President-elect Joe Biden will nominate Rhode Island Gov. Gina Raimondo, a former venture capitalized educated as an economist, to serve as his secretary of the Commerce Department, according to the New York Times and the Wall Street Journal.
Raimondo, the first woman to become governor of her state, had been considered as a running mate for Biden before his selection of Vice President-elect Kamala Harris.
Raimondo has touted economic growth the state enjoyed before the pandemic. But her potential appointment had been opposed by progressive advocates who were critical of her policies, including her overhaul of the state pension system.
When Raimondo campaigned for reelection in 2018, she faced union opposition and a progressive challenger, who was supported by groups aligned with Sen. Bernie Sanders, I-Vt. The advocacy group Demand Progress opposed Raimondo’s appointment to any Cabinet post, citing problems with state health insurance programs.
The Commerce Department handles a variety of functions. One of the most prominent now is the census, which happens every 10 years to reapportion House seats in Congress by population, and carries implications for how federal money is distributed. The 2020 census has been mired in controversy for years because of disputes about who should be counted. The Trump administration sought to not count undocumented immigrants, but Democrats said the Constitution calls for everyone to be counted.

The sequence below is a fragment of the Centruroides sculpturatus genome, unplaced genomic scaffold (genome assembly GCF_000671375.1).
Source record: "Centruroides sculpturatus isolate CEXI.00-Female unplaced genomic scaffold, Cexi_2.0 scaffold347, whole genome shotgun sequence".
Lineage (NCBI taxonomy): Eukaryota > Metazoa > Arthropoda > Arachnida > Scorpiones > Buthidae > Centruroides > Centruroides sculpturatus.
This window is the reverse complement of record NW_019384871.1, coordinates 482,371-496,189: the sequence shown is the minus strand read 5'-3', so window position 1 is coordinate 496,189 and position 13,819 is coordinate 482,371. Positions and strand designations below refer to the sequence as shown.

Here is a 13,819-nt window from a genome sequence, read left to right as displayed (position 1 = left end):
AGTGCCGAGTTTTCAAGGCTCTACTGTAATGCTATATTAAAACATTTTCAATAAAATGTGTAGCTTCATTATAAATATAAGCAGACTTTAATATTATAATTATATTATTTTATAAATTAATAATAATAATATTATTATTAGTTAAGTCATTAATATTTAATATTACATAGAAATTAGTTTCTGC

The department, as its name implies, also helps negotiate trade agreements. And the department includes functions such as the National Weather Service and the National Oceanographic and Atmospheric Administration, which deals with fisheries.
Raimondo became the first woman governor of Rhode Island in 2015. During her administration, the state invested in infrastructure, education and job training. The state became the fourth in the country to offer tuition-free community college to every high school graduate, a national goal for Biden as president.
Raimondo, a former venture-capital executive who co-founded Point Judith Capital, won statewide election as general treasurer in 2010. She overhauled the state pension system, which had a $7 billion unfunded liability. Provisions included eliminating cost-of-living increases, raising the retirement age and moving workers into different retirement accounts, which sparked union opposition.
Raimondo, whose grandfather immigrated from Italy, grew up in Smithfield. She graduated with honors in economics from Harvard University, won a Rhodes Scholarship to Oxford University, where she earned a doctorate, and graduated from Yale Law School.
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